McGladrey is where I’ve experienced the power of being understood. It began with that fateful tardy interview and continues today. Every person I’ve met through this company has been genuine and friendly. Out of all the company tours and interviews I was lucky enough to experience, McGladrey stood out as the most professional and welcoming. Of note is the fact that I sent all my potential employers thank you emails after interviewing with them and only the McGladrey team bothered to respond.
Above all these small details of workplace moral and professional courtesies, McGladrey’s skeleton key to my heart has been through the bags and bags of McGladrey schwag I have routinely received at each stage of my involvement with the company. At my second interview I was showered with gifts including a McGladrey cup, highlighter, sunglasses and lunch bag. I immediately felt appreciated and important. They obviously don’t just give this stuff to everyone. A week later a package arrived in the mail. McGladrey had outdone themselves again by sending me a gym bag (I won’t take the implied hint associated with this gift). Soon after I received a portfolio folder in the mail, then a backpack and computer at orientation. Recently someone left surprise presents on my desk, a business card holder and an office supply kit. I truly felt understood. This company really knows the way to a woman’s heart. I’m already working on routing an official request for a sweatshirt, tire rims, and a hat – I really want to represent McGladrey during all aspects of my day.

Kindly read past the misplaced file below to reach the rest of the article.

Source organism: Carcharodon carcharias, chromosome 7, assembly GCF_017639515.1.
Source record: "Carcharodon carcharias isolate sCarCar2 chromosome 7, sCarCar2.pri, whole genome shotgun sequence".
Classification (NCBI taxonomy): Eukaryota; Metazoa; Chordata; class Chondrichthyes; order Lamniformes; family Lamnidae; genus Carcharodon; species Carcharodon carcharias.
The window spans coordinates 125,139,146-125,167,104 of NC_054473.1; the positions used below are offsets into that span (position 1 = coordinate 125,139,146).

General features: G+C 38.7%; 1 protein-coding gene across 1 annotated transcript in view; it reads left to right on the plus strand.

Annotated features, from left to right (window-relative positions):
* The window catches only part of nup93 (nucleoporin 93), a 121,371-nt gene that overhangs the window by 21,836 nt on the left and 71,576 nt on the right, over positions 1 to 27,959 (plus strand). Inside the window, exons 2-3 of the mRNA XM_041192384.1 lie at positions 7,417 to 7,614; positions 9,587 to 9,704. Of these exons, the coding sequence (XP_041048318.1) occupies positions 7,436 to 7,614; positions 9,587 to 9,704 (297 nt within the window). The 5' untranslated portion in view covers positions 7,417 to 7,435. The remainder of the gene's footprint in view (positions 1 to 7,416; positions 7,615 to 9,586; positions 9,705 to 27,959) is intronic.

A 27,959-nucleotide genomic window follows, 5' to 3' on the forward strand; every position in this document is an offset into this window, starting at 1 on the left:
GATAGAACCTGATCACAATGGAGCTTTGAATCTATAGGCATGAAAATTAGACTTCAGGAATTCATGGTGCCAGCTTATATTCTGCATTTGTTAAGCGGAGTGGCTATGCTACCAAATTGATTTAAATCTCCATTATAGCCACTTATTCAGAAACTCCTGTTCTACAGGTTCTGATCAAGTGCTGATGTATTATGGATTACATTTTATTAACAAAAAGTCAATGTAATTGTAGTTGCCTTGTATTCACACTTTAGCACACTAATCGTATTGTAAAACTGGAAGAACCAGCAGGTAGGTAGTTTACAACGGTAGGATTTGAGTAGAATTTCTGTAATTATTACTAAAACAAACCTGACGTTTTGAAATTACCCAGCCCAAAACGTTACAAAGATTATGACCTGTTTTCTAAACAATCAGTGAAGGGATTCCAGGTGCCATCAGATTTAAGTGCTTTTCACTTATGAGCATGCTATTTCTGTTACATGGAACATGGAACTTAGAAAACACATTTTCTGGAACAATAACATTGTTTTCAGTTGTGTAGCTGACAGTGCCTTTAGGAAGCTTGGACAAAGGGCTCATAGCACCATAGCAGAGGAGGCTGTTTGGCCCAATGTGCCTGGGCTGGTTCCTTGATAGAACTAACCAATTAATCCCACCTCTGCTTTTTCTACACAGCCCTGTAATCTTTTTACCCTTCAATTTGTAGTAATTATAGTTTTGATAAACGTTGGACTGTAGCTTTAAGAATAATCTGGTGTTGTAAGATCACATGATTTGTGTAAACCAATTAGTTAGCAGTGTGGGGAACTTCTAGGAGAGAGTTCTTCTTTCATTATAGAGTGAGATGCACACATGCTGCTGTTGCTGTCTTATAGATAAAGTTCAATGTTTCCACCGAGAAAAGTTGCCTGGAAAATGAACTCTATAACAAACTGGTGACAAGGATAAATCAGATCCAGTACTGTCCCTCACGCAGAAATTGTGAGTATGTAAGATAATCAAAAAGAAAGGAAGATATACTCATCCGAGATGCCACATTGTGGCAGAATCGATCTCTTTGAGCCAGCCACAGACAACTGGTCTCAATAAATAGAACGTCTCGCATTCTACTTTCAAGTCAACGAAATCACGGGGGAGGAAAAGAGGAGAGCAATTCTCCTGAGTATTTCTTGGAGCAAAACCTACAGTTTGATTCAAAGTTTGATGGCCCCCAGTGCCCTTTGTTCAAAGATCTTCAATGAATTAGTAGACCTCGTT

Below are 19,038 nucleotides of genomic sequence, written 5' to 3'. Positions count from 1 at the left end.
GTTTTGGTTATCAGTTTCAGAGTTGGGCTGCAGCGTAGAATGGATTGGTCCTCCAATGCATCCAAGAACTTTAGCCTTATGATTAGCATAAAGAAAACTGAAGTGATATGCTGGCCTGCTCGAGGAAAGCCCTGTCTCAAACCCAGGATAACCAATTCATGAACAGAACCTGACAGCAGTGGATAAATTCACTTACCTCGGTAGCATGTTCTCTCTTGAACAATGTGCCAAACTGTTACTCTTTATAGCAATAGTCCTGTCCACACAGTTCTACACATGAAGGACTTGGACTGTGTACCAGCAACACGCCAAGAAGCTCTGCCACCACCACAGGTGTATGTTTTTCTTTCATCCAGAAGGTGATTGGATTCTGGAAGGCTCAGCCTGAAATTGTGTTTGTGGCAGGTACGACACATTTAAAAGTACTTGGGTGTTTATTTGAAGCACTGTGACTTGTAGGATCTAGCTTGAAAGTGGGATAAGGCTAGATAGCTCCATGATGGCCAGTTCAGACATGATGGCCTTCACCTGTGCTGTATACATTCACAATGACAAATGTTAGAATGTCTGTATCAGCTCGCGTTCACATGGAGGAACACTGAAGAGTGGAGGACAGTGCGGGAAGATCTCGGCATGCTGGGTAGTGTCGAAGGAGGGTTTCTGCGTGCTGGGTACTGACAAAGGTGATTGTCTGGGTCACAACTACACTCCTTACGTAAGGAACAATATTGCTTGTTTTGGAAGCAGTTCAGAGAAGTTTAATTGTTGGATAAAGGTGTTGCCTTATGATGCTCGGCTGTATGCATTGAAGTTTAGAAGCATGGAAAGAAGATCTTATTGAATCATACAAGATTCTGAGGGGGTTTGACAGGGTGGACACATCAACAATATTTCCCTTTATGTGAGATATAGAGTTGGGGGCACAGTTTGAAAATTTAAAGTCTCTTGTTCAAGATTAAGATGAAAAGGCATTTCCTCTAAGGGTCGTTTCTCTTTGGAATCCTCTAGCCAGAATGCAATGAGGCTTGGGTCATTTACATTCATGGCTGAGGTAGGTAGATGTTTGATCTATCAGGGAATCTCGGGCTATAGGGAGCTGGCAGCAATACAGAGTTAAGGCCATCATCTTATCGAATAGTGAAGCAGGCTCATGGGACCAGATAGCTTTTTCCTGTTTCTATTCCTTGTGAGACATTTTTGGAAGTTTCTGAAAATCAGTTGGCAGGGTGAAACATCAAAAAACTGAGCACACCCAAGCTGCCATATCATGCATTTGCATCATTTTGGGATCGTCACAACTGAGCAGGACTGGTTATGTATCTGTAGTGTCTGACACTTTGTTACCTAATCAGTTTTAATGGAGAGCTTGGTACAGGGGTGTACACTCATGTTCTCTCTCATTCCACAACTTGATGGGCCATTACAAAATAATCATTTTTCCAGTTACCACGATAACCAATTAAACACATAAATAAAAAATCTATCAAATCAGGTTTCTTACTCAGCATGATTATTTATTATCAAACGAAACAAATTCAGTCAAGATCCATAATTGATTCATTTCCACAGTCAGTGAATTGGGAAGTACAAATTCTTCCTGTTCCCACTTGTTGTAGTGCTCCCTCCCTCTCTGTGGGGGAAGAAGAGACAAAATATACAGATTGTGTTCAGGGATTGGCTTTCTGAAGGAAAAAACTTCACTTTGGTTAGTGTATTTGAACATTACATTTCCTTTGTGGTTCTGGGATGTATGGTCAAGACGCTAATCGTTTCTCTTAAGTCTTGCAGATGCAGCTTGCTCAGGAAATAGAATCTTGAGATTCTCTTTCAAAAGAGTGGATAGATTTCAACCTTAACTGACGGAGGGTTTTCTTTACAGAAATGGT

(Another girl snagged the last pair of neon pink sunglasses and I was left with orange to my dismay. If anyone out there knows where the secret stash of pink sunglasses is, you know where to find me.)
I am now officially sponsored by McGladrey and should soon be able to compete with the best of NASCAR drivers for endorsement rights.
In the end, despite my year long delayed job search, everything worked out perfectly. I have had an amazing first three weeks at my internship and I’m really enjoying learning the ropes and meeting new people every day. I start each work day with a high probability of receiving more company loot, and most importantly, I know I’ve chosen the right company to start my career with.
Stay tuned for an award winning amateur’s guide to cubicle life and the progress of my transition from ballerina to auditor.